Behind the Scenes: Adventures of the Prostate Gland


The older I get the more ambitious my prostate seems to get. Mine is very demanding for a gland so neatly tucked away inside my body. It seems to be getting too big for its boots (or should I say, chute).

I have a condition that is quite prevalent in men over a certain age. It’s called benign prostatic hyperplasia (BPH), which is just medical jargon for enlarged prostate that is not cancerous. I know we should always try to avoid being ‘kommen’, but BPH is common, unfortunately. Harvard Health says, “…overgrown prostate, is extremely common in older men. Although the majority of men with the condition (50-60%) never develop symptoms.”

I resent the “older men” remark, but I must make peace with the fact that my Twink days are as long dead as silver rave pants, Kreols and VHS. In other words, at 45, I’m a relatively ‘Ola Pastry’ in geigh years.

Disclaimer: I’m not a doctor or a health professional so I am not qualified to give any medical advice. Please see this article as an inspiration to delve further into your prostate health and discuss these topics with your doctor. I take no responsibility if you injure your prostate after reading this article.

Prostie Needs to Chill

First things first, where is it? Let’s ask Harvard again because it’s posh: “The prostate is a walnut-sized gland located below the bladder and in front of the rectum.” In normal Gayle, that means it’s nestled nicely somewhere between your Hazel (anus) and your Lana (penis). Talk about prime real estate. Right where the action is… uh gurl, uh!

If, like me, you do develop an enlarged prostate with symptoms, some of the symptoms would be as follows:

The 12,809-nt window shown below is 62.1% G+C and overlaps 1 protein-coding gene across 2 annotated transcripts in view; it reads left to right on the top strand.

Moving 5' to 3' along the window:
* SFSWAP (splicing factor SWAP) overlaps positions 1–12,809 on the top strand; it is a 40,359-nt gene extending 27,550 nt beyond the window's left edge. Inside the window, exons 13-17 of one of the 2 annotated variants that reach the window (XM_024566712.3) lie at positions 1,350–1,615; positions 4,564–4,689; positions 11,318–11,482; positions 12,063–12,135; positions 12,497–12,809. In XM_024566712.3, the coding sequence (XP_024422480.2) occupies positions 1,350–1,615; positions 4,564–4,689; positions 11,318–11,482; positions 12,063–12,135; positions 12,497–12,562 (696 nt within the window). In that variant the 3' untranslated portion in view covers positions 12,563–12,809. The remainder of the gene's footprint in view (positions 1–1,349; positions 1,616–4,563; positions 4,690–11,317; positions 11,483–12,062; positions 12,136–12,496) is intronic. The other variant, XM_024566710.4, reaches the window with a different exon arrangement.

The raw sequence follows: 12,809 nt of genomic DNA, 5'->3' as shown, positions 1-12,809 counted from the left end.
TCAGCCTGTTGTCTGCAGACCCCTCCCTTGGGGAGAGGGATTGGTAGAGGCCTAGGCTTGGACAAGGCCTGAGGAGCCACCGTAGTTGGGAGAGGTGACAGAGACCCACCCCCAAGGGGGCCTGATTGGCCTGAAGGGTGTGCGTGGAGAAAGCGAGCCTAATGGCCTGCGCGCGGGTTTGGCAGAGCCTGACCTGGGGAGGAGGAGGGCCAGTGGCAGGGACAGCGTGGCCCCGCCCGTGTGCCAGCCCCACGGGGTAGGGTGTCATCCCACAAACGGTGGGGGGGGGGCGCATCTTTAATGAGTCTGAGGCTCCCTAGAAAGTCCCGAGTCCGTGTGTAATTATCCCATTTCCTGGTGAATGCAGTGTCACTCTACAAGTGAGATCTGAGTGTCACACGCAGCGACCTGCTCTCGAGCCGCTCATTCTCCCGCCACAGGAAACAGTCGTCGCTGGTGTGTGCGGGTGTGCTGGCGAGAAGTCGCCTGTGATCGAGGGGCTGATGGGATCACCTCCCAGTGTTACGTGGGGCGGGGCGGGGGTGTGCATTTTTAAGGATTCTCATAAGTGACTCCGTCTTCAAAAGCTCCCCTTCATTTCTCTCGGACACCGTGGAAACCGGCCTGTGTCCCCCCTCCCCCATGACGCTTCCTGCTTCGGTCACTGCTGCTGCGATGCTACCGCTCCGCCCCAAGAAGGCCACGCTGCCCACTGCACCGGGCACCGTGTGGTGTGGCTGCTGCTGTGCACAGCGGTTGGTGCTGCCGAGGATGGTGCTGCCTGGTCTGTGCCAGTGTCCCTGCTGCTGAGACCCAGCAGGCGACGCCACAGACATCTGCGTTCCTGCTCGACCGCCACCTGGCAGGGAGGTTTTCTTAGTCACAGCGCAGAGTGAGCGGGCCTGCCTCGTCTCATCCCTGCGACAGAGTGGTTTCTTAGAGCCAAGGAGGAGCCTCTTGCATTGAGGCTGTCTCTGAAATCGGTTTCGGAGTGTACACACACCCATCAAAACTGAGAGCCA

• Difficulty starting to pee
  • Stopping and starting when you’re peeing
  • Weak stream when you pee
  • Straining to pee
  •  Feeling like your bladder isn’t really empty when you’re done
  • Peeing frequently and getting up at night to pee
  • The sudden urge to pee


A Pain in the Prostate?

Another condition I’ve had that can be a pain in the prostate, is called prostatitis. I guess I’m lucky like that, but again, I’m not alone because it’s also very common. However, unlike BPH, it can affect people with a prostate that are much younger.

It’s the infection or inflammation of the prostate gland and this can be caused by a bacterial infection, an injury, as well as by psychological stress, according to National Institutes of Health. I got it in my late twenties for the first time but it took me a while to figure out because people don’t seem to like to talk about the prostate – poor thing.

Now, I know that for some of y’all, this little gland is like the Pleasure Dome. The G.O.A.T. of G-Spots. The ignition button. But alas, for some of us with prostate problems this is not the case.

It can be ‘bliksemse’ sore. And it can be reoccurring like a bitch of a boomerang and flare up when you least expect it.

It gets swollen and inflamed so it becomes hypersensitive and let’s just say that whenever I’ve had to have a “physical” prostate exam, it’s so intense that I may eventually unintentionally beat Elon Musk to being the first person to colonize Mars. Thank the Lawd my doctor has small hands – I refer to them as small mercies!